Beyond highlighting the tamarind soup mix, Amira also wanted to highlight how it is connected to her and her family. From the bright happy colors, the yellow and the red and a little bit of blue, almost reminiscent of the Filipino flag in a subtle way to little elements of Filipino culture like sampaguita flowers, malunggay leaves, calamansi and the bahay kubo that Amira envisioned her mom would have grown up in.

The collaboration with Knorr, a renowned company, left Amira feeling proud and overwhelmed.

“It felt unbelievable,” she quipped. “When I got the email, I was like ‘Wow, they know who I am,’ and that little me from a small town in Michigan was able to create a piece of artwork that gained attention from a company as big as Knorr and for them to say that they wanted me to create something for them, it made me feel like all of the hard work and the effort and the support that’s been behind me since the beginning wasn’t for nothing.”

The selection of the phrase “Kain Tayo” for the mural was deliberate, serving as a maternal invitation to savor a meal. Additionally, “Kain Tayo” holds a cultural significance as a traditional Filipino expression extended to visitors during meals, symbolizing an open invitation to share in whatever is on the table.

Taste of Home

For its Taste of Home campaign, Knorr collaborated with Asian American artists such as Amira Humes and her fellow artists Tanya Mu (Chinese Canadian) and Faith Cao (Vietnamese-American).

As a global food brand since 1838, Knorr has been a pantry staple for many Americans and Canadians in their countries of origin. Here in the United States and Canada markets, Knorr’s portfolio also includes the best-selling products from many parts of the world such as Knorr Mexican Mi Arroz, Knorr Chinese Chicken Broth Mix, Knorr Filipino Sinigang Soup mixes, and many more.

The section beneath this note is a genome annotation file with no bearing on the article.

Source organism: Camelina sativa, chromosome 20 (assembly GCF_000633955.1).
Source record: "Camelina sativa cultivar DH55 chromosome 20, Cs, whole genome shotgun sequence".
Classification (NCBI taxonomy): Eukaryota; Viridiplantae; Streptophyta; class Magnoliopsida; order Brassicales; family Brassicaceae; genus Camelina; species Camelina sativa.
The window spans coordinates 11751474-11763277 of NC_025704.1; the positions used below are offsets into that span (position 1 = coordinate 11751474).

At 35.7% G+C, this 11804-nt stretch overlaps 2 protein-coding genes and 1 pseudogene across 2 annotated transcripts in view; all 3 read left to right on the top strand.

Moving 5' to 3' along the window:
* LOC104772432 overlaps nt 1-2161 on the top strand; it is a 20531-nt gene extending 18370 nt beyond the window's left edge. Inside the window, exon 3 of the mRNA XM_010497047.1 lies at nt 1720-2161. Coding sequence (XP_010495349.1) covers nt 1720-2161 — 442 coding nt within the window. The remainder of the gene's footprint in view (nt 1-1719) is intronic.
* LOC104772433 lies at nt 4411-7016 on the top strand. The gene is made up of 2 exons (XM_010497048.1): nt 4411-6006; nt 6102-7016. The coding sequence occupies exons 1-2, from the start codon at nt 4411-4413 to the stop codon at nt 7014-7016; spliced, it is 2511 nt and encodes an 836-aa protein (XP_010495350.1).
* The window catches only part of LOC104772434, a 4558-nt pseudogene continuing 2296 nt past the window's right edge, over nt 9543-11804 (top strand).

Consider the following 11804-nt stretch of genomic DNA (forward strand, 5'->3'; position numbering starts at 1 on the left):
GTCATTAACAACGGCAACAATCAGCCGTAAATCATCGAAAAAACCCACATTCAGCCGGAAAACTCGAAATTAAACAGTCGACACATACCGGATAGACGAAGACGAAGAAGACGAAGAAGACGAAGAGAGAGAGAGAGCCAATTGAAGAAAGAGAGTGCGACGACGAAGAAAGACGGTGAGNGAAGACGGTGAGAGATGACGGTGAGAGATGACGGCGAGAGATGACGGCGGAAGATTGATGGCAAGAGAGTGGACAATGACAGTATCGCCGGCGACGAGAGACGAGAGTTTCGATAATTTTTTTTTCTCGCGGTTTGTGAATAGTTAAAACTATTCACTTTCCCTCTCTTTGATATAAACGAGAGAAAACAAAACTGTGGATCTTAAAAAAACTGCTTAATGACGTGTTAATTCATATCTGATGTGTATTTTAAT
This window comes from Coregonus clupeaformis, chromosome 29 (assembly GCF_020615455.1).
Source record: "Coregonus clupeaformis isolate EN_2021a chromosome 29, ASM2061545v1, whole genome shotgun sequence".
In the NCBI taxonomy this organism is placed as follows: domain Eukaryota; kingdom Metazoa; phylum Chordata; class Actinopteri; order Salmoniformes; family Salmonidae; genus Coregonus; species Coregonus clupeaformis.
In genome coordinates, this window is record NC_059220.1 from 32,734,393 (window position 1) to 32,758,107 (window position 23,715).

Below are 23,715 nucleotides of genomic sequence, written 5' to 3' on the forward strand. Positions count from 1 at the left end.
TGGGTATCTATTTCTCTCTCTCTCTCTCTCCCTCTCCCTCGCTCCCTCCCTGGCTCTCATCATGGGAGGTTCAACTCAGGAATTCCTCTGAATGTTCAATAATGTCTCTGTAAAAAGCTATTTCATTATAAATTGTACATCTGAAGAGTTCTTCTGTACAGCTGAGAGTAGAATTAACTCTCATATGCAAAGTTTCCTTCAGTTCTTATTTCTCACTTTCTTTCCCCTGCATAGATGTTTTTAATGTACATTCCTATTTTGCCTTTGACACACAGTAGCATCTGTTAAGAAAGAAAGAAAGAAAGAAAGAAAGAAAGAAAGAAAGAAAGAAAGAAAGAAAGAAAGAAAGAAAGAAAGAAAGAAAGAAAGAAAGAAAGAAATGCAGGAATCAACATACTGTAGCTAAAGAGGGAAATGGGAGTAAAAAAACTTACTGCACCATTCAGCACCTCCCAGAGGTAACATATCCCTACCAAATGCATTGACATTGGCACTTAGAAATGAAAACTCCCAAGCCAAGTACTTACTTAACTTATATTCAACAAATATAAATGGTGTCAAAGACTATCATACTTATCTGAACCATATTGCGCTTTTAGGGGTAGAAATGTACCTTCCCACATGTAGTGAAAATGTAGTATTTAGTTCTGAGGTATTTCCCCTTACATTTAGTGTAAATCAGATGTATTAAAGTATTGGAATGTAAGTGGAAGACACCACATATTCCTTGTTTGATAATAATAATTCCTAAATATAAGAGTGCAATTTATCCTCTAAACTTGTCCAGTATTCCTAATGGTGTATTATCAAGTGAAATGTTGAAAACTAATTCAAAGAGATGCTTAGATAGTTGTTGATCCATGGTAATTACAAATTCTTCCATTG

A survey conducted by the company among 220 Asian Americans whose countries of origin are China, Taiwan, the Philippines, and Vietnam revealed that 90% of Asian Americans consume food from their countries of origin every week.

“Our ‘Taste of Home’ campaign is not just about bringing global flavors into American and Canadian homes,” said Partha Guha, Head of Nutrition Business, Unilever International North America. “It’s about honoring the authenticity and culinary traditions that define and unite us, and celebrating the stories, memories, and connections that our products inspire.”

Knorr collaborated with emerging Vietnamese-American artist Faith Cao (@caoculator) and Humes (@creative.amira) to create large-scale murals in Denver and Brooklyn.

Through these murals, the artists were able to share their unique stories of how Knorr has played a pivotal role in connecting them with their personal narratives, cultural backgrounds, and deeply ingrained traditions. The installations serve as a visual representation of the profound impact that authentic flavors can have on an individual’s life, inspiring them to share their art and stories with the world.

From left to right: Filipino-American Artist Amira Humes (second from left) created the mural inspired by her mom who used to cook sinigang for her. Joining her at the launch of the mural in Brooklyn were (from left) Lan Trieu (Head of Marketing, Nutrition & Ice Cream – International Portfolio), Steven Raga (New York State Assemblymember of New York’s 30th Assembly District), Partha Guha (Head of Nutrition and Ice Cream Business, Unilever International North America), Tanya Mu (Chinese Canadian artist) and Faith Cao (Vietnamese-American Artist).  AJPress photos by Momar G. Visaya

In Amira Humes’ colorful mural in Brooklyn, we see more than just a painting. We see the story of the artist who initially illustrated her mom’s sinigang recipe and now, it is on a wall in Williamsburg.

It’s a work of art that shows everyone a slice of Filipino culture, one that says, “This is who we are, and this is our tasty tradition.” As you look at the mural, you realize that it’s an invitation. It says, “Kain Tayo” which means “Let’s eat and come join us.” The mural is like a big table with Filipino stories and flavors for everyone; it’s a warm welcome to taste and see the joy of Filipino culture. n

Momar G. Visaya

Momar G. Visaya is the Executive Editor of the Asian Journal. You can reach him at [email protected].